Blood Bikes is a national association of volunteers that transport medical essentials such as blood, biological samples, medical notes, e-rays and scans on their motorcycles to support our wonderful National Health Service, totally free of charge .
This year, the amazing volunteers at Blood Bikes have played an incredible part in assisting the NHS in its fight against the coronavirus pandemic.
Their resources are being stretched to the limit and their fundraising opportunities have been reduced, so they need our help more than ever. 5% of revenue made from Moto products this weekend will be donated to Northumbria Blood Bikes and SERV Herts and Beds Bloodbikes - both of which have Beeliner volunteers - to help them keep up their outstanding work.
SERV Herts and Beds Bloodbikes
SERV Herts and Beds Bloodbikes operates in the “three counties” area just north of London. Between their 90 riders, they complete 2,500 jobs a year; saving the NHS approximately £90-100 each time. One rider, “Mr Wilson”, has done over 170 jobs so far this year! Working with hospitals, hospices and milk banks, they will transport anything from a blood sample to a bag of donor breast milk 24 hours a day, 7 days a week, 365 days a year.
Beeliner Roy has been an active Blood Biker for a little over two years, having been inspired by a couple of friends who were already involved. There is no “typical drop”, he says, but all of them will start with a call from the shift controller (another member of the group, who is in charge of organising the volunteers) who will tell riders what needs collecting from where, and the priority level. In “urgent, patient waiting” drops, time is critical and riders will safely filter through traffic in the hopes of contributing to a positive outcome for the patient and their family.
For Roy, each delivery he does “means something”, but there is one particular collection that stands out. It was for “a newborn baby with critical health issues and wasn’t expected to live. I collected a box from Colindale Blood Centre for a local hospital and made best speed to get it there. I was greeted by nurses in order to get the box to the right people in the quickest time and the gratitude from them made my small contribution feel very humbling. I later learned from my controller that the baby had survived. That’s why we do it.”
With a fleet of just four motorbikes and petrol costs paid for by the riders themselves, are able to keep their costs as low as possible, but still require £20-24,000 a year to carry out their vital work.
Northumbria Blood Bikes
Covering everywhere from Berwick to Teeside to Cumbria, Northumbria Blood Bikes is the largest Blood Bike organisation in the UK in terms of geographical area, and is right up there in terms of the number of jobs too.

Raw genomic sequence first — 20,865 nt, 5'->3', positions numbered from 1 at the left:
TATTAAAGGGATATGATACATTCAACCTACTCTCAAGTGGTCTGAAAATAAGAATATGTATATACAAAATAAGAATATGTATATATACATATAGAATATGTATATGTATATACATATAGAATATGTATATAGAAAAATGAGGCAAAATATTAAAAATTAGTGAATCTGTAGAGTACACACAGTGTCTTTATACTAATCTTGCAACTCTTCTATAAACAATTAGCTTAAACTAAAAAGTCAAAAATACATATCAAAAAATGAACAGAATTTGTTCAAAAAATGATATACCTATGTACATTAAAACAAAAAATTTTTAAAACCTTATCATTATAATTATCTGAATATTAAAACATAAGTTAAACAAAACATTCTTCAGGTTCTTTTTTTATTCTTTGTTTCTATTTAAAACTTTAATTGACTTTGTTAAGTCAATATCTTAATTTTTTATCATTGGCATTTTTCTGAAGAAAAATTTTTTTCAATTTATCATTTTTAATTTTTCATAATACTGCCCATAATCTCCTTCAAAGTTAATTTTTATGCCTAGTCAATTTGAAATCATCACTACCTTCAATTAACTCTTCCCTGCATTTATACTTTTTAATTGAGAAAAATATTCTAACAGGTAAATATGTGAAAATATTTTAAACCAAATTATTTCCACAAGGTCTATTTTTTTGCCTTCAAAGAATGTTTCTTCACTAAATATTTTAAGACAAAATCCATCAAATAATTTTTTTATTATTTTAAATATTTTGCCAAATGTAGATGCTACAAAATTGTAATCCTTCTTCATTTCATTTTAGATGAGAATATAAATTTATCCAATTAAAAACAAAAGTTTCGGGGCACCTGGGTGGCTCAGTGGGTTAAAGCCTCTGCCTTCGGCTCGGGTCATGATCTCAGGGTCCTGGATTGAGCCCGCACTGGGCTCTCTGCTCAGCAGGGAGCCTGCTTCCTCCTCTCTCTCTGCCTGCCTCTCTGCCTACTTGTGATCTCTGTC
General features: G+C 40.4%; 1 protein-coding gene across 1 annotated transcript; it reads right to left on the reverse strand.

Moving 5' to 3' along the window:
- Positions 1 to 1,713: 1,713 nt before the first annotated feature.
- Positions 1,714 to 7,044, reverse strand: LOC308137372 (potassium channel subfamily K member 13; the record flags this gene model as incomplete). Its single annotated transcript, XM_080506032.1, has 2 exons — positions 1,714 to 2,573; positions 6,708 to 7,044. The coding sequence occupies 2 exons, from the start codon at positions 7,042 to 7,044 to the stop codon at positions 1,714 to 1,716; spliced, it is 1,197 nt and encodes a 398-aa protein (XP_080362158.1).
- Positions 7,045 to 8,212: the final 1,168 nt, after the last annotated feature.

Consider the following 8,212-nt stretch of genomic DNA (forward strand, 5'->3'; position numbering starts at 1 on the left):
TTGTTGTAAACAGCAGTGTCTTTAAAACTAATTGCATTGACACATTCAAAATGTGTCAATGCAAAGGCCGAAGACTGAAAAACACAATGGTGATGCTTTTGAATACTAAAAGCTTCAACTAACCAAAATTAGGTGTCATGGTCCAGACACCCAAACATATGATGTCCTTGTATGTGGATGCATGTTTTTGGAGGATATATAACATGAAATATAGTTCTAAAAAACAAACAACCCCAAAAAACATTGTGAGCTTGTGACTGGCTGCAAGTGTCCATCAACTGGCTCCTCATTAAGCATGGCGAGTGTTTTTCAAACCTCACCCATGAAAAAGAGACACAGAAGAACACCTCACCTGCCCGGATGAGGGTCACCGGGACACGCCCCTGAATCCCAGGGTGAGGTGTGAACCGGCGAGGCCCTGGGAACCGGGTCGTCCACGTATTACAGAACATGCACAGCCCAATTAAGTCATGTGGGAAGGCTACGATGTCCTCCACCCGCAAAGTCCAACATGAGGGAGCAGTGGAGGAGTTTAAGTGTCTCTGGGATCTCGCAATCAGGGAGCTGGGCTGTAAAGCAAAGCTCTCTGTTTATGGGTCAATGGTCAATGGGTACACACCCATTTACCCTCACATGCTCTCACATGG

With a fleet of 19 vehicles (cars and motorcycles) to maintain and insure and fill with petrol, Northumbria BB requires £5,500 a month to cover their costs. With the huge added challenge of coronavirus this year, the NHS has needed their services more than ever and Northumbria has seen the number of jobs they are asked to take soar. At the same time, their fundraising opportunities (often through talks or at events) have been severely limited. They need us!
Beeliner Ian has been volunteering his time with Northumbria Blood Bikes since 2017, having first heard about it at a motorcycle safety course. At first, he wasn’t sure how he might fit shifts around his full-time job but soon realised just how flexible Blood Biking can be; he can do as many or as few shifts that fit around his work schedule.
Ian says, “as our name suggests, we transport packs of blood safely stored in blood boxes. But we also transport other types of packages such as samples, paperwork, equipment and even healthcare staff (although we don’t put the staff in the boxes, and only in the cars!)”. As a rider and a shift controller, Ian sees the whole service end-to-end: from the moment that the phone call arrives from the GP surgery to receiving confirmation that the potentially life-saving item or information has arrived at its destination.
Riders never know what they are transporting, beyond a vague description like “blood sample”, and never get to meet the patients for whom their work means so much. But a “thank you” or a free coffee from members of the public who spot them on their shifts (often having received support from Blood Bikes themselves in the past) reminds riders of just what an incredible difference their work makes.
Ian loves what he does and suggests that, if you have been inspired by learning about NBB, “you could also get in touch with your local Blood Bike charity (there’s loads of them all over the country) who would love to hear from you and welcome you as part of their family of volunteers.”
(If you’d like to read Ian’s full blog, you can check it out here).
We will be donating 5% of our Beeline Moto Black Friday weekend (Friday 27th November to Monday 30th November) revenue to these two Blood Bikes organisations to help support the fantastic work that they are doing.
If these stories have inspired you to become a Blood Biker yourself, you can find out more info about getting involved here.